Figure 4. LGR5-expressing cells in gastric tumors.

Tissue microarrays were constructed from gastric tumors, including gastric adenomas (GAs) (n = 75) and early gastric carcinomas (EAGs) (n = 68), that had been removed by endoscopic submucosal dissection. LGR5 expression in GAs (A) and EGCs (B) was classified according to the percentage of LGR5+ tumor cells as grades 0, 1, 2, and 3. (C) Some GAs had a distinct LGR5+ cell distribution that was restricted to the bases of tumor glands (marked by arrowheads); this distribution was quite similar to that of LGR5+ cells in IM (indicated by arrows) observed around the tumor. (D) However, some GAs contained LGR5-expressing tumor cells in a relatively diffuse or patchy distribution pattern. (E) Semi-quantitative real-time PCR from formalin-fixed and paraffin-embedded GAs (n = 11), IM in the antrum (n = 3), GM without IM in the corpus (n = 4), and small (n = 4) and large (n = 4) intestinal tissues was performed to confirm the RNA in situ hybridization (ISH) results. (F) There was a positive correlation between the LGR5 grades in GAs as determined by RNA ISH and LGR5 transcript levels in RT-PCR (Spearman correlation coefficient  =  0.96; p<0.0001). Magnifications: A, B, ×400.

5. LGR5 positivity is associated with nuclear β-catenin, histological differentiation, and mucin type in gastric tumors

Correlations of LGR5 positivity with various clinicopathological factors were evaluated and summarized for GAs (Table 1) and EGCs (Table S1). A total of 57 GA cases (76%) and 31 EGC cases (43%) were positive for LGR5. LGR5 expression was strongly and positively associated with nuclear β-catenin in both GAs (p = 0.015) (Fig. 5A, B and Fig. S6) and EGCs (p = 0.000), which was consistent with previous reports that documented a relationship between LGR5 and Wnt pathway activation [26], [27]. LGR5 expression was higher in low-grade adenomas than in high-grade adenomas (p = 0.025) (Table 1), and the expression tended to decline with tumor dedifferentiation (p = 0.036) (Fig. 5C). Nuclear β-catenin expression also significantly decreased with tumor progression (Table S2). Moreover, LGR5 expression was higher in adenomas with intestinal-type glands than in those with gastric-type glands (Fig. 5D and E and Fig. S7) (p = 0.024). Thus, our findings indicate that Lgr5+ cells occur more frequently in low-grade tumors with active Wnt pathway signaling and an intestinal gland type, suggesting that LGR5 is more likely involved in the very early stages of Wnt-driven tumorigenesis in the stomach.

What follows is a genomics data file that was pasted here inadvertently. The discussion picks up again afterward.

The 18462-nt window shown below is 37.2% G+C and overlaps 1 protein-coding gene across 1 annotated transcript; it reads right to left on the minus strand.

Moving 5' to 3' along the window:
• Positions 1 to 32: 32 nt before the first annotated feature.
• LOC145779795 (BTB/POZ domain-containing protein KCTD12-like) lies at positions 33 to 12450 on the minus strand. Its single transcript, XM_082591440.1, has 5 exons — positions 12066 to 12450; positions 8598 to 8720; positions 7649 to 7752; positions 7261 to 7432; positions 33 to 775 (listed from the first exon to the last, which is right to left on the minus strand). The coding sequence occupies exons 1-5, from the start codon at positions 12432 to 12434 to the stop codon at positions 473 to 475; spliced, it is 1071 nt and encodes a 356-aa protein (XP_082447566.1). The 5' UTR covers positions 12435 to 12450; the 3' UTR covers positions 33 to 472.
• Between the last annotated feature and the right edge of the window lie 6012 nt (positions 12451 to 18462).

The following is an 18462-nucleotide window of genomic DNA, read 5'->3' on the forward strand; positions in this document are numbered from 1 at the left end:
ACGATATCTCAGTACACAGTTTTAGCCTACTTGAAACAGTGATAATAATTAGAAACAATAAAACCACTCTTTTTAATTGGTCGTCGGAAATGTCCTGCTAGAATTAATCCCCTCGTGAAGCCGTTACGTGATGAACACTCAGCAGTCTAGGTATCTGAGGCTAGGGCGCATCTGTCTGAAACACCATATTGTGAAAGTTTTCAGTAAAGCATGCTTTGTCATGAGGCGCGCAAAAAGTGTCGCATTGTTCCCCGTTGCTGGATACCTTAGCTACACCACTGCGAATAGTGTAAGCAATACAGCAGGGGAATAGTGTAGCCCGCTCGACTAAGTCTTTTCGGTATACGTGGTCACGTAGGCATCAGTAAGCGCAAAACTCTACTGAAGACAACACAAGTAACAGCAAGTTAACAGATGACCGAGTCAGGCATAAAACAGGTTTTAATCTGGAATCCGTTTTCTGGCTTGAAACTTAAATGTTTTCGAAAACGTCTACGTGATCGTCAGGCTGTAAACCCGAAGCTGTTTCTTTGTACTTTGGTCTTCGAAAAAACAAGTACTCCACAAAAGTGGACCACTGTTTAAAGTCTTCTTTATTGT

Figure 5. Relationships between LGR5 positivity and nuclear β-catenin, histological differentiation, and mucinous type in gastric adenomas.

Gastric adenomas with strong cytoplasmic and nuclear β-catenin expression (n = 44) were highly likely to be positive for LGR5 (A), whereas adenomas with normal β-catenin expression levels (n = 31) had relatively low LGR5 positivity (B). (C) As the tumors progressed and dedifferentiated, LGR5 positivity declined (n = 143). Intestinal-type adenomas (n = 30) (A) generally had higher levels of LGR5 expression than gastric-type adenomas (n = 13) (E). CD10 and MUC2 expression refers to the intestinal tumor gland phenotype, and MUC5AC and MUC6 mucin expression represents the gastric gland phenotype. LG, low grade; HG, high grade; Adenoca, adenocarcinoma; W/D, well differentiated; M/D, moderately differentiated; P/D, poorly differentiated. Magnifications: A, B, D, E, ×200.

Table 1. Assessment of LGR5 expression in gastric adenomas.